Anzac (Australian and New Zealand Army Corps) Day is a national day of remembrance in Australia and New Zealand that broadly commemorates all Australians and New Zealanders “who served and died in all wars, conflicts, and peacekeeping operations” and “the contribution and suffering of all those who have served”. 

Observed on 25 April each year (a National Holiday), Anzac Day was originally devised to honour the members of the Australian and New Zealand Army Corps (ANZAC) who served in the Gallipoli Campaign, their first engagement in the First World War (1914–1918).

In 1915, Australian and New Zealand soldiers formed part of an Allied expedition that set out to capture the Gallipoli Peninsula to open the way to the Black Sea for the Allied navies. The objective was to capture Constantinople, the capital of the Ottoman Empire, which was an ally of Germany during the war.

The ANZAC force landed at Gallipoli on 25 April but the campaign miserably failed and dragged on for eight months. At the end of 1915, the Allied forces were humiliated and evacuated after both sides had suffered heavy casualties and endured great hardships. The Allied deaths totaled over 56,000, including 8,709 from Australia and 2,721 from New Zealand. 

Thereafter, Australia, has remained a staunch Ally of Western World, and has participated in almost all wars started by West / NATO, say it in Afghanistan, Iraq, Syria or Libya. It is now member of Quartz, a four membered Naval force, sponsored by USA to counter China.

Australia provided one of the four most substantial combat force contingents during the 2003 invasion of Iraq, under the operational codename Operation Falconer. Part of its contingent were among the first forces to enter Iraq after the official “execute” order. A year later, Australia expanded its military commitment from Iraq into Syria to conduct operations against ISIS militants located there. Military action in Syria was not explicitly authorized by any UN Security Council (UNSC) resolution. Australia was one of the Nineteen nations’ coalition, that attacked a small country Libya, of 6.6 million people, and carried out military operations for seven months to eventually force a change of regime.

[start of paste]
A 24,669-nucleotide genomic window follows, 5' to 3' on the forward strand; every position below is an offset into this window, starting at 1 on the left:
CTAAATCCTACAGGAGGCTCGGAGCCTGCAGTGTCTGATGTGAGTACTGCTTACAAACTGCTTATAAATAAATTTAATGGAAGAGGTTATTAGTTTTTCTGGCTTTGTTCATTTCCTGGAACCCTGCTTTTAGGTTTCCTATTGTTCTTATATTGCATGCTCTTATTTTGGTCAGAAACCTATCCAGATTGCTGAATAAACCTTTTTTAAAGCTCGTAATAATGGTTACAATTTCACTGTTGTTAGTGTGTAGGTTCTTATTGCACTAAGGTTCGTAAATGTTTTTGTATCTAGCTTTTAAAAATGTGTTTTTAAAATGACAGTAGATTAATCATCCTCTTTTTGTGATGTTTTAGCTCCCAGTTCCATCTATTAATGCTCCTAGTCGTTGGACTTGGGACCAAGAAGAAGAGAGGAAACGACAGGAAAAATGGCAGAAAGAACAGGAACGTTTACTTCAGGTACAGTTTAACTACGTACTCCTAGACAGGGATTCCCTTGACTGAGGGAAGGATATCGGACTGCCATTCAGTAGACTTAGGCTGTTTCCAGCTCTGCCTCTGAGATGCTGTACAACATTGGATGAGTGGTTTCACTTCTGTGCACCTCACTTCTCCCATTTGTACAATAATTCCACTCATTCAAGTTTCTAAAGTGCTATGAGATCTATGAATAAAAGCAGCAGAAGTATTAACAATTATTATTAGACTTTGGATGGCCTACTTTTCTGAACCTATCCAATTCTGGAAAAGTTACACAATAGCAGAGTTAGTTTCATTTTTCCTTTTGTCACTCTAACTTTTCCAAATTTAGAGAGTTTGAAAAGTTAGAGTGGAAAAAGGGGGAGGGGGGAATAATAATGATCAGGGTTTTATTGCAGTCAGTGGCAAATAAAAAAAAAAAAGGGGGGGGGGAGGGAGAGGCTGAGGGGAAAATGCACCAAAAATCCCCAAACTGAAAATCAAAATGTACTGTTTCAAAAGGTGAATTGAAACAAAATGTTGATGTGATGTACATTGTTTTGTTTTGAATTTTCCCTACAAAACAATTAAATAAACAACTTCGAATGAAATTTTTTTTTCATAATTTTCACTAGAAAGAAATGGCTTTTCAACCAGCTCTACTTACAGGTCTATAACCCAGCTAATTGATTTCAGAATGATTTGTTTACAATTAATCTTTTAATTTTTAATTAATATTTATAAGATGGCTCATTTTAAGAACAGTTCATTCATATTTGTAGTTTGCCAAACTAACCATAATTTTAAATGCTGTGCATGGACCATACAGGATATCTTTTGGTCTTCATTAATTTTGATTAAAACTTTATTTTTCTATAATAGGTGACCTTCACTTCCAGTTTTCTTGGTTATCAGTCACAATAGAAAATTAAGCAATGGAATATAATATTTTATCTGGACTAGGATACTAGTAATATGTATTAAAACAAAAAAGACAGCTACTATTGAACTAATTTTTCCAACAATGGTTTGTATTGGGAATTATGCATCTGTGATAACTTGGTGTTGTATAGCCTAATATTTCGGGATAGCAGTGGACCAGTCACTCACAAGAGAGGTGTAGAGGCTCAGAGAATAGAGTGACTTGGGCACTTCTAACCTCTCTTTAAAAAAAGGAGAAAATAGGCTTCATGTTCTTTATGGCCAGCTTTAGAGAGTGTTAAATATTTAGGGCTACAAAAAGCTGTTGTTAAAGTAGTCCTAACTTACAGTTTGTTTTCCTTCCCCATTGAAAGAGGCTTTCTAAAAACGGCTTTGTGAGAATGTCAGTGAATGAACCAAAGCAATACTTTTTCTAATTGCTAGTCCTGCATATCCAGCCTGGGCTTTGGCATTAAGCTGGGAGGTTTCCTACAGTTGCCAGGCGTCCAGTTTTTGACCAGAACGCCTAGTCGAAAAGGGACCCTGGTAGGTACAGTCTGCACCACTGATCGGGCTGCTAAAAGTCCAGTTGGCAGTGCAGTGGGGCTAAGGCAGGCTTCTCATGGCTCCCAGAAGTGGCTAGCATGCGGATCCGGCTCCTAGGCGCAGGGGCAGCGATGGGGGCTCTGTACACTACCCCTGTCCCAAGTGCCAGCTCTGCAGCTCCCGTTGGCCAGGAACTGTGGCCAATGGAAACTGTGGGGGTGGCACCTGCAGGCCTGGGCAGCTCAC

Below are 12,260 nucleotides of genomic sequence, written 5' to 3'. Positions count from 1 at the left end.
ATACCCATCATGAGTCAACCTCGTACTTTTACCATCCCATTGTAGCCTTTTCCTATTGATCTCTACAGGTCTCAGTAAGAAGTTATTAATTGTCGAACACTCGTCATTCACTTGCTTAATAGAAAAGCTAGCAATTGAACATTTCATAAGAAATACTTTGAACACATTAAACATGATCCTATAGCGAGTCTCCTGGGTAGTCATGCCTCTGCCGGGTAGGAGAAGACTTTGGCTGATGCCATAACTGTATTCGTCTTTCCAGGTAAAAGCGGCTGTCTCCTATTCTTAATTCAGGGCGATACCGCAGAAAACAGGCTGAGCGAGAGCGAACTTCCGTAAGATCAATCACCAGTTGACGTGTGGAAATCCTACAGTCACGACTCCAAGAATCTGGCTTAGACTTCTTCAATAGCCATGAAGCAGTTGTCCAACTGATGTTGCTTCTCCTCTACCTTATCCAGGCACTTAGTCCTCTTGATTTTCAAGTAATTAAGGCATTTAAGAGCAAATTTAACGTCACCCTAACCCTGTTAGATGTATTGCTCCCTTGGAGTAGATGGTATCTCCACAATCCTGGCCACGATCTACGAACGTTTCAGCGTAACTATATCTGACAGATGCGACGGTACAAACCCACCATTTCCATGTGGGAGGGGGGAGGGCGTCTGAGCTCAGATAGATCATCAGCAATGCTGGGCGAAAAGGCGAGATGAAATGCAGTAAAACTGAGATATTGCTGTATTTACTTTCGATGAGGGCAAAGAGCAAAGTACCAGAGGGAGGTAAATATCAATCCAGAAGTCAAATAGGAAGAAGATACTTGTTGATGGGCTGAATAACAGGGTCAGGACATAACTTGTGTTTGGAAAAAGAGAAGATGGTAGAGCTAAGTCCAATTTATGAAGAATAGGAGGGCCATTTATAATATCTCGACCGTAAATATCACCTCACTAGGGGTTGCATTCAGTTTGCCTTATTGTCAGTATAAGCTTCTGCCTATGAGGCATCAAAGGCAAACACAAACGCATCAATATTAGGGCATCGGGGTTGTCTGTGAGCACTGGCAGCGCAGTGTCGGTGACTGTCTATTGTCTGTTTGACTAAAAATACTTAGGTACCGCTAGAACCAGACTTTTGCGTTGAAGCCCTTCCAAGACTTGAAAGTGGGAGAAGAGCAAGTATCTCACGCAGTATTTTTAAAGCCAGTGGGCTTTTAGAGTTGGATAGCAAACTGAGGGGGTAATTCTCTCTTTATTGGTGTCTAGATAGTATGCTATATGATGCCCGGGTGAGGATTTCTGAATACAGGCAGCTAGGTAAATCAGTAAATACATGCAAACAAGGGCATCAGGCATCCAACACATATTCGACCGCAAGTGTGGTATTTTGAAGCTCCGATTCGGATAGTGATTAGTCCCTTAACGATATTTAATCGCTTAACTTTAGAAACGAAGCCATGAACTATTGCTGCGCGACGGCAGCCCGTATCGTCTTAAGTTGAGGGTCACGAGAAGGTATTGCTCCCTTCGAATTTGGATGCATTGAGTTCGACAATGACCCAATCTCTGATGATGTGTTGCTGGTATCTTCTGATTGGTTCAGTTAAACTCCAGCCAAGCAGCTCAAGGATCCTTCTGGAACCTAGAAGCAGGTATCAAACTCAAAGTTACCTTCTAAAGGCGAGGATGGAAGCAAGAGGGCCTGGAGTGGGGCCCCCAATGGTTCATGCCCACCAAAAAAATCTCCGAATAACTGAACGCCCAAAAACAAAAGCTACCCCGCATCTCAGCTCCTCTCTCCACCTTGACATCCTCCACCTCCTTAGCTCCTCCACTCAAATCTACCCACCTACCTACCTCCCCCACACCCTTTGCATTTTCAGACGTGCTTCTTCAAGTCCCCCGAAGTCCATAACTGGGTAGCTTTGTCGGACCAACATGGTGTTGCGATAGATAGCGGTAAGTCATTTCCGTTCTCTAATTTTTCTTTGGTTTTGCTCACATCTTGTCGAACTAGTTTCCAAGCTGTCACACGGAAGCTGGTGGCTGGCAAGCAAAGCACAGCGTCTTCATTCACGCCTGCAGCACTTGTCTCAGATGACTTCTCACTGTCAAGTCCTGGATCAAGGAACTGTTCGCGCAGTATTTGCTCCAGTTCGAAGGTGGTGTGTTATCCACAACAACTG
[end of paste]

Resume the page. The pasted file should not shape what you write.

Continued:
26-Apr       Anzac Day (in lieu)     Regional Holiday

If Anzac Day falls on a weekend in Australia, it is generally not moved to a weekday; only ACT and Western Australia observe a public holiday in lieu of the following Monday.

How is Anzac Day in Australia celebrated?

Commemorative services are held at sunrise, the time of the original landing. During the remainder of the day, ex-servicemen and women meet and join in marches through the main cities and towns. Commemorative ceremonies are held at war memorials around the country. It is a day when Australians reflect on the many different meanings of war.

During Anzac Day, restricted trading hours will vary by States, but retailers are usually allowed to open once the Anzac Day services have finished at 1pm. The trading restrictions generally only apply to large shops, which means that cafes, convenience stores, petrol stations, pharmacists, florists and even pet shops can open their doors.

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